Kim Would Give Up Nuclear Weapons for US Pledge Not to Invade

Pompeo Sees 'Real Opportunity' for Denuclearization

During Friday’s summit, North Korean leader Kim Jong-un told South Korea’s President Moon that he is willing to totally abandon nuclear weapons in return for an end to the Korean War and a promise from the United States not to invade.

Kim Jong-un and his wife Ri Sol-ju with South Korea’s President Moon Jae-in

North Korean officials have long said that their nuclear program was only necessary to deter a US attack. Getting a formal pledge from the US not to invade would achieve that goal, assuming it’s a credible promise. North Korea appears to believe they can get such a promise.

New Secretary of State Mike Pompeo appeared optimistic too. In comments on ABC’s “This Week,” Pompeo said he believes there is a “real opportunity” for a denuclearization deal with North Korea. He added that conditions are right for such a deal.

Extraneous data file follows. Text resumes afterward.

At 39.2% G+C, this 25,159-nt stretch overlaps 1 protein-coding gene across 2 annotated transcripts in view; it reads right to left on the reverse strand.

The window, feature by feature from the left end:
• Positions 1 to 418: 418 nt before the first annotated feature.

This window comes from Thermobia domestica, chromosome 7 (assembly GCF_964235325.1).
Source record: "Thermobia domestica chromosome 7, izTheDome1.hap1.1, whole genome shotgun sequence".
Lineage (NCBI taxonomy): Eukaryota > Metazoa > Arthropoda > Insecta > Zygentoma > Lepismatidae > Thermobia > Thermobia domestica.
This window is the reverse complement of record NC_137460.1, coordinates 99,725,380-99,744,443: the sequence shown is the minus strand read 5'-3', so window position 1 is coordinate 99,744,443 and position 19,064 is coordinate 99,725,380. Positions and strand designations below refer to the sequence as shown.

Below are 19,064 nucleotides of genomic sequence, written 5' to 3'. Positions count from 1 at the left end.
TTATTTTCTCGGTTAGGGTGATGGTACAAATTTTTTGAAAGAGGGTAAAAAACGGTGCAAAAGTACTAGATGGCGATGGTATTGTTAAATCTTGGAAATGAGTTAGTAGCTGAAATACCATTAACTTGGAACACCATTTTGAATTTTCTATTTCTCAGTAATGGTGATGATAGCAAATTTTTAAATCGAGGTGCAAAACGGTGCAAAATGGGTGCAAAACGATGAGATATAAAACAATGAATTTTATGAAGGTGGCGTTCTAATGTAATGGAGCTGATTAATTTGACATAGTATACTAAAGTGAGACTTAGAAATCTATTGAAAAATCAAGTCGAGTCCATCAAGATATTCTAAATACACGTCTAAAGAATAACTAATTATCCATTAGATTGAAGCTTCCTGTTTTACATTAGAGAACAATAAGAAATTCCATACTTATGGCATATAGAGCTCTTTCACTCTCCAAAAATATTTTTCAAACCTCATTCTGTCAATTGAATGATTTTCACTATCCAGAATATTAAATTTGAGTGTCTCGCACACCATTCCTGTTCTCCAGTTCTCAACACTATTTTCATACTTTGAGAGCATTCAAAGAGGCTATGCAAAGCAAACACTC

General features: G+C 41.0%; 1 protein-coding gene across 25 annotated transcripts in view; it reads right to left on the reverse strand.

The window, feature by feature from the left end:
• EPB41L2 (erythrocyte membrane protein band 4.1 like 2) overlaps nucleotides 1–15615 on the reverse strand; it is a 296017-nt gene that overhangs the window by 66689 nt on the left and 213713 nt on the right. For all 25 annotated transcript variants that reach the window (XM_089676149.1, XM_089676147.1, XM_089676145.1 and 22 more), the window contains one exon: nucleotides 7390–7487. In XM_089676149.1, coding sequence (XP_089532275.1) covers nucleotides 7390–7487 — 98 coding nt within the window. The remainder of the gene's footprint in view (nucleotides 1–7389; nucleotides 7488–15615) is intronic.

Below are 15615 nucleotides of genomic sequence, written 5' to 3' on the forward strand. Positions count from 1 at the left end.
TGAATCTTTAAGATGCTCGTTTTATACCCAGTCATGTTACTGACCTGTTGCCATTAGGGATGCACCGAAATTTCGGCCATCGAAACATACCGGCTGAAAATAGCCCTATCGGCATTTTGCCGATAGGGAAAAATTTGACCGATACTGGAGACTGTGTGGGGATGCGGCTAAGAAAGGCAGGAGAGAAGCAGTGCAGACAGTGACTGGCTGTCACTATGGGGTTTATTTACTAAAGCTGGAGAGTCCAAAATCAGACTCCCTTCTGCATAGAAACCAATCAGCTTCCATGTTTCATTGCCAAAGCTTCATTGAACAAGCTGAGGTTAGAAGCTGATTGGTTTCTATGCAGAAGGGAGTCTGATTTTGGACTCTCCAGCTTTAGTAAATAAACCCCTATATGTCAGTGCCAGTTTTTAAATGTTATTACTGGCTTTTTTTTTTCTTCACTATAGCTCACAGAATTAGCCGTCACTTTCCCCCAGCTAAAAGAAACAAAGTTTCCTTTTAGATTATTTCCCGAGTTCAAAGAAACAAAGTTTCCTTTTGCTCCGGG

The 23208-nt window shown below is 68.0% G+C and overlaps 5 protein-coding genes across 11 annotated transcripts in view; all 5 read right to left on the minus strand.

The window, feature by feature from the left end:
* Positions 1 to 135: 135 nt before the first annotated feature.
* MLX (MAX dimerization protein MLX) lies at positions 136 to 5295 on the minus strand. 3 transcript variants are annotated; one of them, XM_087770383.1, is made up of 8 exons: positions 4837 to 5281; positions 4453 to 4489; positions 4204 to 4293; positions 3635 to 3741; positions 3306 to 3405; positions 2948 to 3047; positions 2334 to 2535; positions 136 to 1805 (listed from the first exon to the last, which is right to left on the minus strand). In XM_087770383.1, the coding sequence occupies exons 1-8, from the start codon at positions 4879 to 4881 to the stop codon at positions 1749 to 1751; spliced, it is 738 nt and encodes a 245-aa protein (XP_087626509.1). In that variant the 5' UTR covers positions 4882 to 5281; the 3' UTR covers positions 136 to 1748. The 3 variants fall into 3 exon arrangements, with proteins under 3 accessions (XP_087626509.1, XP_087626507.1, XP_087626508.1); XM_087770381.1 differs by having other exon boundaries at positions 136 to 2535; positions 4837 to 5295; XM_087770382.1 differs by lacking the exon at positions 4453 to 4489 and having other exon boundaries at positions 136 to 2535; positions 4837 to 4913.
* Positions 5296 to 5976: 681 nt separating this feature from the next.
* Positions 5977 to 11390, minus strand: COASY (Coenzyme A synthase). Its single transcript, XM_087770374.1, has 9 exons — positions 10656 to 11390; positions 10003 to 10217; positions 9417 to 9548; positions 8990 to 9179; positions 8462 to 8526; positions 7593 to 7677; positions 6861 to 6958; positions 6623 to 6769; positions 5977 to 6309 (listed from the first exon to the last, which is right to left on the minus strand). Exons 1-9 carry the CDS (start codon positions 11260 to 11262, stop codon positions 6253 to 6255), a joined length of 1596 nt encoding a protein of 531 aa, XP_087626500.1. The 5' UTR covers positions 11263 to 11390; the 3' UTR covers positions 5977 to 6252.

National Security Adviser John Bolton was less hopeful, saying the US must hold out for “concrete evidence” of denuclearization. Bolton had long supported attacking North Korea, and has never favored diplomacy to achieve US policy goals.

Whatever cabinet members think, President Trump is the one that’s going to be driving US involvement in the peace process. Trump has been very clear in his support for the diplomatic process, and the upcoming summit with Kim.

Trump has defended the lead-up to the summit in the face of growing media hostility to diplomacy with North Korea. He has also rejected criticism that he’s giving away too much, noting he hasn’t actually given North Korea anything yet, and doesn’t intend to without North Korea scrapping its nuclear arsenal.

Denuclearization for peace, after all, is exactly the grand bargain that the US has sought with North Korea. The South Korean government has gone to great lengths to lay the groundwork for such a deal, and very much wants a deal ending the Korean War. US officials have expressed support for the peace deal, but have emphasized denuclearization as their top priority.

Such a deal would’ve been unthinkable just a few months ago. After growing diplomatic progress, huge deals not only seem possible, but very practical. Everyone is unusually willing to make a deal, and summits are lining up at just the right time to make big things happen.

Author: Jason Ditz

Jason Ditz is Senior Editor for He has 20 years of experience in foreign policy research and his work has appeared in The American Conservative, Responsible Statecraft, Forbes, Toronto Star, Minneapolis Star-Tribune, Providence Journal, Washington Times, and the Detroit Free Press.